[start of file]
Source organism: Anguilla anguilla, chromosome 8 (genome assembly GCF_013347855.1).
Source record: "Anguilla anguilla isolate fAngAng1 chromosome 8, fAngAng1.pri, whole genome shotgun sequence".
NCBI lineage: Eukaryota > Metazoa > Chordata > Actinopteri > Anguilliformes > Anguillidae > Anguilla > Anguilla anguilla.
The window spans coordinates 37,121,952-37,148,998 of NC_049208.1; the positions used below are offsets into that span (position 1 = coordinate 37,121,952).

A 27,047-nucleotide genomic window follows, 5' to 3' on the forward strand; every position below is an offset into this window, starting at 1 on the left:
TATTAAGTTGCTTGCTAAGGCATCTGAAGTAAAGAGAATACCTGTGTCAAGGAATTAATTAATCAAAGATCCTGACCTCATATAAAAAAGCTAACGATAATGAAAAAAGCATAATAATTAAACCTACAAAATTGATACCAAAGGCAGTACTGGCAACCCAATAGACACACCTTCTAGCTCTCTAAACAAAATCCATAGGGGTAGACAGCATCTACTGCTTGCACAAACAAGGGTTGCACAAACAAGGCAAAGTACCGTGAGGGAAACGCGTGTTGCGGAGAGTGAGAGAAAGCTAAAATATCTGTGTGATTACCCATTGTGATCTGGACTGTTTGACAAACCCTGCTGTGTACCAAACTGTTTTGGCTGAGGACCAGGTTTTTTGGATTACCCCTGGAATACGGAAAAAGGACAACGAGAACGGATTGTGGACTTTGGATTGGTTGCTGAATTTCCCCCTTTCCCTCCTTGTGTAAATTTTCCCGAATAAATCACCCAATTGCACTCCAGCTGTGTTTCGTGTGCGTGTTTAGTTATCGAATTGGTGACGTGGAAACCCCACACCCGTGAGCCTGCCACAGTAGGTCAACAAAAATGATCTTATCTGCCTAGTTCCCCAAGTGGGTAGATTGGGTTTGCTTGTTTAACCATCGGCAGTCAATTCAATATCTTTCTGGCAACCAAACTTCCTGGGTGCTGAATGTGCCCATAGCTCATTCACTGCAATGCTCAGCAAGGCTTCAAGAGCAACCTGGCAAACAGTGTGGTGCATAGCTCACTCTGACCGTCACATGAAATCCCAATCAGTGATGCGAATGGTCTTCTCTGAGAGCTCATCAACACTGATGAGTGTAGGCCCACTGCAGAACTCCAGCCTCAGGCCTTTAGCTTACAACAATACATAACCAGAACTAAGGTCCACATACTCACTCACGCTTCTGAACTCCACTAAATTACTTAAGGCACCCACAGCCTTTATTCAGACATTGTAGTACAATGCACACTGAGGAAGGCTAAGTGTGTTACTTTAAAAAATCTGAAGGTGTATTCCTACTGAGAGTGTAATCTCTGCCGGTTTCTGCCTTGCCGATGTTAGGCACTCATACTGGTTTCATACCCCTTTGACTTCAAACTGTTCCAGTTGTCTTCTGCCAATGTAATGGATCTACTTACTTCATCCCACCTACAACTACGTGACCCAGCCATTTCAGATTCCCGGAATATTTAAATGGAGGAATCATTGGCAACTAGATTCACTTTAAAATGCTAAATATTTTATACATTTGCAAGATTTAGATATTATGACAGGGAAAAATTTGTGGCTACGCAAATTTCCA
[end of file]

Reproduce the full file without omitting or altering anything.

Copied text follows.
Source organism: Anguilla anguilla, chromosome 8 (genome assembly GCF_013347855.1).
Source record: "Anguilla anguilla isolate fAngAng1 chromosome 8, fAngAng1.pri, whole genome shotgun sequence".
NCBI lineage: Eukaryota > Metazoa > Chordata > Actinopteri > Anguilliformes > Anguillidae > Anguilla > Anguilla anguilla.
The window spans coordinates 37,121,952-37,148,998 of NC_049208.1; the positions used below are offsets into that span (position 1 = coordinate 37,121,952).

A 27,047-nucleotide genomic window follows, 5' to 3' on the forward strand; every position below is an offset into this window, starting at 1 on the left:
TATTAAGTTGCTTGCTAAGGCATCTGAAGTAAAGAGAATACCTGTGTCAAGGAATTAATTAATCAAAGATCCTGACCTCATATAAAAAAGCTAACGATAATGAAAAAAGCATAATAATTAAACCTACAAAATTGATACCAAAGGCAGTACTGGCAACCCAATAGACACACCTTCTAGCTCTCTAAACAAAATCCATAGGGGTAGACAGCATCTACTGCTTGCACAAACAAGGGTTGCACAAACAAGGCAAAGTACCGTGAGGGAAACGCGTGTTGCGGAGAGTGAGAGAAAGCTAAAATATCTGTGTGATTACCCATTGTGATCTGGACTGTTTGACAAACCCTGCTGTGTACCAAACTGTTTTGGCTGAGGACCAGGTTTTTTGGATTACCCCTGGAATACGGAAAAAGGACAACGAGAACGGATTGTGGACTTTGGATTGGTTGCTGAATTTCCCCCTTTCCCTCCTTGTGTAAATTTTCCCGAATAAATCACCCAATTGCACTCCAGCTGTGTTTCGTGTGCGTGTTTAGTTATCGAATTGGTGACGTGGAAACCCCACACCCGTGAGCCTGCCACAGTAGGTCAACAAAAATGATCTTATCTGCCTAGTTCCCCAAGTGGGTAGATTGGGTTTGCTTGTTTAACCATCGGCAGTCAATTCAATATCTTTCTGGCAACCAAACTTCCTGGGTGCTGAATGTGCCCATAGCTCATTCACTGCAATGCTCAGCAAGGCTTCAAGAGCAACCTGGCAAACAGTGTGGTGCATAGCTCACTCTGACCGTCACATGAAATCCCAATCAGTGATGCGAATGGTCTTCTCTGAGAGCTCATCAACACTGATGAGTGTAGGCCCACTGCAGAACTCCAGCCTCAGGCCTTTAGCTTACAACAATACATAACCAGAACTAAGGTCCACATACTCACTCACGCTTCTGAACTCCACTAAATTACTTAAGGCACCCACAGCCTTTATTCAGACATTGTAGTACAATGCACACTGAGGAAGGCTAAGTGTGTTACTTTAAAAAATCTGAAGGTGTATTCCTACTGAGAGTGTAATCTCTGCCGGTTTCTGCCTTGCCGATGTTAGGCACTCATACTGGTTTCATACCCCTTTGACTTCAAACTGTTCCAGTTGTCTTCTGCCAATGTAATGGATCTACTTACTTCATCCCACCTACAACTACGTGACCCAGCCATTTCAGATTCCCGGAATATTTAAATGGAGGAATCATTGGCAACTAGATTCACTTTAAAATGCTAAATATTTTATACATTTGCAAGATTTAGATATTATGACAGGGAAAAATTTGTGGCTACGCAAATTTCCA